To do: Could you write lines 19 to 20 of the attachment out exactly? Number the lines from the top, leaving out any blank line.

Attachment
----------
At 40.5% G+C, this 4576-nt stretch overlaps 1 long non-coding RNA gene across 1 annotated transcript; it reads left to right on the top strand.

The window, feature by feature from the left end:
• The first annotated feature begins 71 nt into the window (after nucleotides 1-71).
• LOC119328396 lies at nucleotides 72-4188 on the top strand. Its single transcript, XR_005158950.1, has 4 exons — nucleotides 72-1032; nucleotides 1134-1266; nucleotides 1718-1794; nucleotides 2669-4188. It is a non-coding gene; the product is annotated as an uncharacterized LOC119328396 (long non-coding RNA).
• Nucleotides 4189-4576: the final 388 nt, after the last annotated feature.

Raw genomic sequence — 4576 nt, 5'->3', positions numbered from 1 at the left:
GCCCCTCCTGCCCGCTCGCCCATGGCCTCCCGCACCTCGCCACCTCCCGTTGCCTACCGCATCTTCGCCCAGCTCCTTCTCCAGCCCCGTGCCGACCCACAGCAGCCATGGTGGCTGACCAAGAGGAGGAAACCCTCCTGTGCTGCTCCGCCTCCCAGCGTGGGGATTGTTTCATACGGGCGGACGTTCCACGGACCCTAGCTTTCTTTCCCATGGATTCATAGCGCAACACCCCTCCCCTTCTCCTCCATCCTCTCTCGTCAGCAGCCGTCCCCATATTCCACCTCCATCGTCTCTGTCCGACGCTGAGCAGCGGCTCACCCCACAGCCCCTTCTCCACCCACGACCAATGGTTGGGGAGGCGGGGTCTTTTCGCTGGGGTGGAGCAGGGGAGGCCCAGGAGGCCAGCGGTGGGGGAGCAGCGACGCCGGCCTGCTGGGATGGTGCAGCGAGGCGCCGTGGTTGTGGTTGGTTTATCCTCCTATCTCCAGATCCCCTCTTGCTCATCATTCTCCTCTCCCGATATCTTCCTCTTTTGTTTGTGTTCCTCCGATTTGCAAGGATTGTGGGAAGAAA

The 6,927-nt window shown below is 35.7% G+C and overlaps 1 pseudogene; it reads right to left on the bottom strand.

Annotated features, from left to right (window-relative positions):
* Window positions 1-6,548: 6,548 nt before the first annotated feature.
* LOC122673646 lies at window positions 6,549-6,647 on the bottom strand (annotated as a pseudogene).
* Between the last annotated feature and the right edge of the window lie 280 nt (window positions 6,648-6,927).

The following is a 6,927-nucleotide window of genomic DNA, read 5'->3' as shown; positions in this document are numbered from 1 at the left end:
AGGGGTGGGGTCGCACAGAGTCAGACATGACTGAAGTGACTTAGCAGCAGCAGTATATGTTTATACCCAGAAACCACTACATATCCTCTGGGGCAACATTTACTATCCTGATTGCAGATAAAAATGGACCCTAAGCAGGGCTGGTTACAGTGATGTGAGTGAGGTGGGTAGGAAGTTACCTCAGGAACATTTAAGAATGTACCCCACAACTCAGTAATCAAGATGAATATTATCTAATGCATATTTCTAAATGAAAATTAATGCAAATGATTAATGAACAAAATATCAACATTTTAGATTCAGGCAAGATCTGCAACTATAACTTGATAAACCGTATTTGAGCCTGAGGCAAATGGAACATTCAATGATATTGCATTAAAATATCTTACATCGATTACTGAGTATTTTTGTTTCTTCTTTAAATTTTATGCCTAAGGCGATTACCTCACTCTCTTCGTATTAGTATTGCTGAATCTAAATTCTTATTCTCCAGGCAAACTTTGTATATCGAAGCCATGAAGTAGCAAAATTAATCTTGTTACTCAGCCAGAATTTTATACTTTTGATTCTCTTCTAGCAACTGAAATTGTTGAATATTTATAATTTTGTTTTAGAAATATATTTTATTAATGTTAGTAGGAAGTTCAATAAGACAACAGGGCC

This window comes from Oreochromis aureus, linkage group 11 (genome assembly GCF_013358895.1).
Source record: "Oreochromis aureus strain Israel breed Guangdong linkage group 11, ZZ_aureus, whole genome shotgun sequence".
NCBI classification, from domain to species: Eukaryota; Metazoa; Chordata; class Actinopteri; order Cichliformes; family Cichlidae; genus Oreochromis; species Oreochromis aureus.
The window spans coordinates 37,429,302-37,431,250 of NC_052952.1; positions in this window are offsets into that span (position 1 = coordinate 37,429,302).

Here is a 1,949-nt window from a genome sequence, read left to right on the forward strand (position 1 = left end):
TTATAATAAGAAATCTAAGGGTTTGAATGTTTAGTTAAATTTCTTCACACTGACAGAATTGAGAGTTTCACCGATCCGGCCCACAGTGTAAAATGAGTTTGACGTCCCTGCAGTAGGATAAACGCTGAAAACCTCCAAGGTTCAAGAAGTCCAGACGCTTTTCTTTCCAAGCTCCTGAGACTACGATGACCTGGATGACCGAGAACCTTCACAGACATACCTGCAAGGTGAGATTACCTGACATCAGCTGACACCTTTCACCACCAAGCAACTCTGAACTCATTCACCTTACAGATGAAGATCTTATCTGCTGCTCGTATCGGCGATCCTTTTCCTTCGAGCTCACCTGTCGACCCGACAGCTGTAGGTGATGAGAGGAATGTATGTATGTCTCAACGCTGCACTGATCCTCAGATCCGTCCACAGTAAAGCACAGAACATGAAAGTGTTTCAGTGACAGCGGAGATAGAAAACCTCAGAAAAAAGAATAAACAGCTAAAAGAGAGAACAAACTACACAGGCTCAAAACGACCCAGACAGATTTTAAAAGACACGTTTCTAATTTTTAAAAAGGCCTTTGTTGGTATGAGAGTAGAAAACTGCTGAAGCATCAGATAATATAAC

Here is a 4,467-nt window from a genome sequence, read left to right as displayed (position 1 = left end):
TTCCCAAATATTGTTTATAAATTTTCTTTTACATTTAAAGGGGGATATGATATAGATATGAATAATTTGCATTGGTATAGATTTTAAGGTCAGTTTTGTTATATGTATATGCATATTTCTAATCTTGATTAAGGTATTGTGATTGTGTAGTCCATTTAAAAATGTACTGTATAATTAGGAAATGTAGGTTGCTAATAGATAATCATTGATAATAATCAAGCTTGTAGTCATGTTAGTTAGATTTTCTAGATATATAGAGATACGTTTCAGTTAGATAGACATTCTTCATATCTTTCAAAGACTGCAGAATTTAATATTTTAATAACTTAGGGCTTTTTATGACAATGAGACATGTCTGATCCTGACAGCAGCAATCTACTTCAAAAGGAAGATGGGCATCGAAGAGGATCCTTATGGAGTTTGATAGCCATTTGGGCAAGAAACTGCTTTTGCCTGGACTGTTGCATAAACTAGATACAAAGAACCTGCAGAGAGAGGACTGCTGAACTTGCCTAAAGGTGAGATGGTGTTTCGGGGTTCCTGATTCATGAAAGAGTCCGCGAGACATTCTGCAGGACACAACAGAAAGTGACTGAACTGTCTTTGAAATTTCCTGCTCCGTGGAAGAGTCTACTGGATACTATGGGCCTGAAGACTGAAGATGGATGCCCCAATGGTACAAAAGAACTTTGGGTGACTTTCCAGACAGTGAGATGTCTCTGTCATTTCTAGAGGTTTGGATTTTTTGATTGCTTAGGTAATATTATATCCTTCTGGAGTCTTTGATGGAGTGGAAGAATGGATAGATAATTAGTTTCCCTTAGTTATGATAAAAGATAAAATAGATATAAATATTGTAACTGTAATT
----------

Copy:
Here is a 1,949-nt window from a genome sequence, read left to right on the forward strand (position 1 = left end):
TTATAATAAGAAATCTAAGGGTTTGAATGTTTAGTTAAATTTCTTCACACTGACAGAATTGAGAGTTTCACCGATCCGGCCCACAGTGTAAAATGAGTTTGACGTCCCTGCAGTAGGATAAACGCTGAAAACCTCCAAGGTTCAAGAAGTCCAGACGCTTTTCTTTCCAAGCTCCTGAGACTACGATGACCTGGATGACCGAGAACCTTCACAGACATACCTGCAAGGTGAGATTACCTGACATCAGCTGACACCTTTCACCACCAAGCAACTCTGAACTCATTCACCTTACAGATGAAGATCTTATCTGCTGCTCGTATCGGCGATCCTTTTCCTTCGAGCTCACCTGTCGACCCGACAGCTGTAGGTGATGAGAGGAATGTATGTATGTCTCAACGCTGCACTGATCCTCAGATCCGTCCACAGTAAAGCACAGAACATGAAAGTGTTTCAGTGACAGCGGAGATAGAAAACCTCAGAAAAAAGAATAAACAGCTAAAAGAGAGAACAAACTACACAGGCTCAAAACGACCCAGACAGATTTTAAAAGACACGTTTCTAATTTTTAAAAAGGCCTTTGTTGGTATGAGAGTAGAAAACTGCTGAAGCATCAGATAATATAAC